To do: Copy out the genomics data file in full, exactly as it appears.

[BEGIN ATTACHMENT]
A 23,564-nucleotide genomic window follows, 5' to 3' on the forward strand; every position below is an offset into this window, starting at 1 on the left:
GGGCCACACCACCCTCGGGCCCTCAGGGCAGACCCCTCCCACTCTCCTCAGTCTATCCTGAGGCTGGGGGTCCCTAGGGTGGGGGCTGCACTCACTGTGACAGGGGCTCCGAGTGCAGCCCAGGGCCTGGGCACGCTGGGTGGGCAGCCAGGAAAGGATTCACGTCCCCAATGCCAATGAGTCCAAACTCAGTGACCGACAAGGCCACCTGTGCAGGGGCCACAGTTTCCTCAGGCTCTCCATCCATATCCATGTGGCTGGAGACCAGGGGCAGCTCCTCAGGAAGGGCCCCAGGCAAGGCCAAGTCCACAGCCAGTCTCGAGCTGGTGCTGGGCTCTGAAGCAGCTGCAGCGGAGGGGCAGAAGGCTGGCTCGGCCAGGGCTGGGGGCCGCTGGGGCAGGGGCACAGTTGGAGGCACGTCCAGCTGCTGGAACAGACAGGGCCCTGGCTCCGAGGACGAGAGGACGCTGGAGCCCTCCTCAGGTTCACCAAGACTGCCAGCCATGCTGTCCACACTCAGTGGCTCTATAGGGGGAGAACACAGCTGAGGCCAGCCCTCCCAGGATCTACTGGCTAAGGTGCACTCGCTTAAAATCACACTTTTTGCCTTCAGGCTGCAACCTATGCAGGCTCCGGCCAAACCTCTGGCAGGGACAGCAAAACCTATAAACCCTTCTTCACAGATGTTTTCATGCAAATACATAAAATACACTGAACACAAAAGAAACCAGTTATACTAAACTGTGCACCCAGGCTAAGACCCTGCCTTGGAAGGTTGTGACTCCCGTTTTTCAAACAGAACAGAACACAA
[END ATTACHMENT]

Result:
A 23,564-nucleotide genomic window follows, 5' to 3' on the forward strand; every position below is an offset into this window, starting at 1 on the left:
GGGCCACACCACCCTCGGGCCCTCAGGGCAGACCCCTCCCACTCTCCTCAGTCTATCCTGAGGCTGGGGGTCCCTAGGGTGGGGGCTGCACTCACTGTGACAGGGGCTCCGAGTGCAGCCCAGGGCCTGGGCACGCTGGGTGGGCAGCCAGGAAAGGATTCACGTCCCCAATGCCAATGAGTCCAAACTCAGTGACCGACAAGGCCACCTGTGCAGGGGCCACAGTTTCCTCAGGCTCTCCATCCATATCCATGTGGCTGGAGACCAGGGGCAGCTCCTCAGGAAGGGCCCCAGGCAAGGCCAAGTCCACAGCCAGTCTCGAGCTGGTGCTGGGCTCTGAAGCAGCTGCAGCGGAGGGGCAGAAGGCTGGCTCGGCCAGGGCTGGGGGCCGCTGGGGCAGGGGCACAGTTGGAGGCACGTCCAGCTGCTGGAACAGACAGGGCCCTGGCTCCGAGGACGAGAGGACGCTGGAGCCCTCCTCAGGTTCACCAAGACTGCCAGCCATGCTGTCCACACTCAGTGGCTCTATAGGGGGAGAACACAGCTGAGGCCAGCCCTCCCAGGATCTACTGGCTAAGGTGCACTCGCTTAAAATCACACTTTTTGCCTTCAGGCTGCAACCTATGCAGGCTCCGGCCAAACCTCTGGCAGGGACAGCAAAACCTATAAACCCTTCTTCACAGATGTTTTCATGCAAATACATAAAATACACTGAACACAAAAGAAACCAGTTATACTAAACTGTGCACCCAGGCTAAGACCCTGCCTTGGAAGGTTGTGACTCCCGTTTTTCAAACAGAACAGAACACAA